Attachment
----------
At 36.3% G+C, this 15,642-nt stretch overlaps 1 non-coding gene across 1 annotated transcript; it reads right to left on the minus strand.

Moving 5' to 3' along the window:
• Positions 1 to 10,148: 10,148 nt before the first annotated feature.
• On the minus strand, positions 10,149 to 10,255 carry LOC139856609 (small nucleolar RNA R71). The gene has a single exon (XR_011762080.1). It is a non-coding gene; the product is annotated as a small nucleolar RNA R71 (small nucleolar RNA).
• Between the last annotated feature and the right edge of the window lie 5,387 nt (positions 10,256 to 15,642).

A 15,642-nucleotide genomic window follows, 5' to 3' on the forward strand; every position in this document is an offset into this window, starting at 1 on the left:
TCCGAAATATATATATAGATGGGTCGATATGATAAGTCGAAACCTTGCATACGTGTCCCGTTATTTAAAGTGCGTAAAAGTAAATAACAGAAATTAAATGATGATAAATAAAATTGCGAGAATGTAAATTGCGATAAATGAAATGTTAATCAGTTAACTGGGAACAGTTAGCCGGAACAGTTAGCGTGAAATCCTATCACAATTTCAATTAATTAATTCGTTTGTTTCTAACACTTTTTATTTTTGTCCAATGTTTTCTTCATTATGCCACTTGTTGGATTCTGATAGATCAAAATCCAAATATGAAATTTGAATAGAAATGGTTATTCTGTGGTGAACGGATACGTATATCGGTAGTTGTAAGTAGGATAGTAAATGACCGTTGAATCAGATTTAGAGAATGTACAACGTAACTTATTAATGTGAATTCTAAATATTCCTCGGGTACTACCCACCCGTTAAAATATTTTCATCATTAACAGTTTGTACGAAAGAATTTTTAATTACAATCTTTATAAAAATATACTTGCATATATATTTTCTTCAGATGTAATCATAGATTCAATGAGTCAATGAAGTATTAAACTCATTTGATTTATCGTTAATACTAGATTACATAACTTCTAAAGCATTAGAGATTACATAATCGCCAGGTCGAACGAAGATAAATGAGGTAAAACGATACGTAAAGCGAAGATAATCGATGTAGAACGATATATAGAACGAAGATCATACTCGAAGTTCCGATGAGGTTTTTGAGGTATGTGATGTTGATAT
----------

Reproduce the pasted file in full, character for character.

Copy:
At 36.3% G+C, this 15,642-nt stretch overlaps 1 non-coding gene across 1 annotated transcript; it reads right to left on the minus strand.

Moving 5' to 3' along the window:
• Positions 1 to 10,148: 10,148 nt before the first annotated feature.
• On the minus strand, positions 10,149 to 10,255 carry LOC139856609 (small nucleolar RNA R71). The gene has a single exon (XR_011762080.1). It is a non-coding gene; the product is annotated as a small nucleolar RNA R71 (small nucleolar RNA).
• Between the last annotated feature and the right edge of the window lie 5,387 nt (positions 10,256 to 15,642).

A 15,642-nucleotide genomic window follows, 5' to 3' on the forward strand; every position in this document is an offset into this window, starting at 1 on the left:
TCCGAAATATATATATAGATGGGTCGATATGATAAGTCGAAACCTTGCATACGTGTCCCGTTATTTAAAGTGCGTAAAAGTAAATAACAGAAATTAAATGATGATAAATAAAATTGCGAGAATGTAAATTGCGATAAATGAAATGTTAATCAGTTAACTGGGAACAGTTAGCCGGAACAGTTAGCGTGAAATCCTATCACAATTTCAATTAATTAATTCGTTTGTTTCTAACACTTTTTATTTTTGTCCAATGTTTTCTTCATTATGCCACTTGTTGGATTCTGATAGATCAAAATCCAAATATGAAATTTGAATAGAAATGGTTATTCTGTGGTGAACGGATACGTATATCGGTAGTTGTAAGTAGGATAGTAAATGACCGTTGAATCAGATTTAGAGAATGTACAACGTAACTTATTAATGTGAATTCTAAATATTCCTCGGGTACTACCCACCCGTTAAAATATTTTCATCATTAACAGTTTGTACGAAAGAATTTTTAATTACAATCTTTATAAAAATATACTTGCATATATATTTTCTTCAGATGTAATCATAGATTCAATGAGTCAATGAAGTATTAAACTCATTTGATTTATCGTTAATACTAGATTACATAACTTCTAAAGCATTAGAGATTACATAATCGCCAGGTCGAACGAAGATAAATGAGGTAAAACGATACGTAAAGCGAAGATAATCGATGTAGAACGATATATAGAACGAAGATCATACTCGAAGTTCCGATGAGGTTTTTGAGGTATGTGATGTTGATAT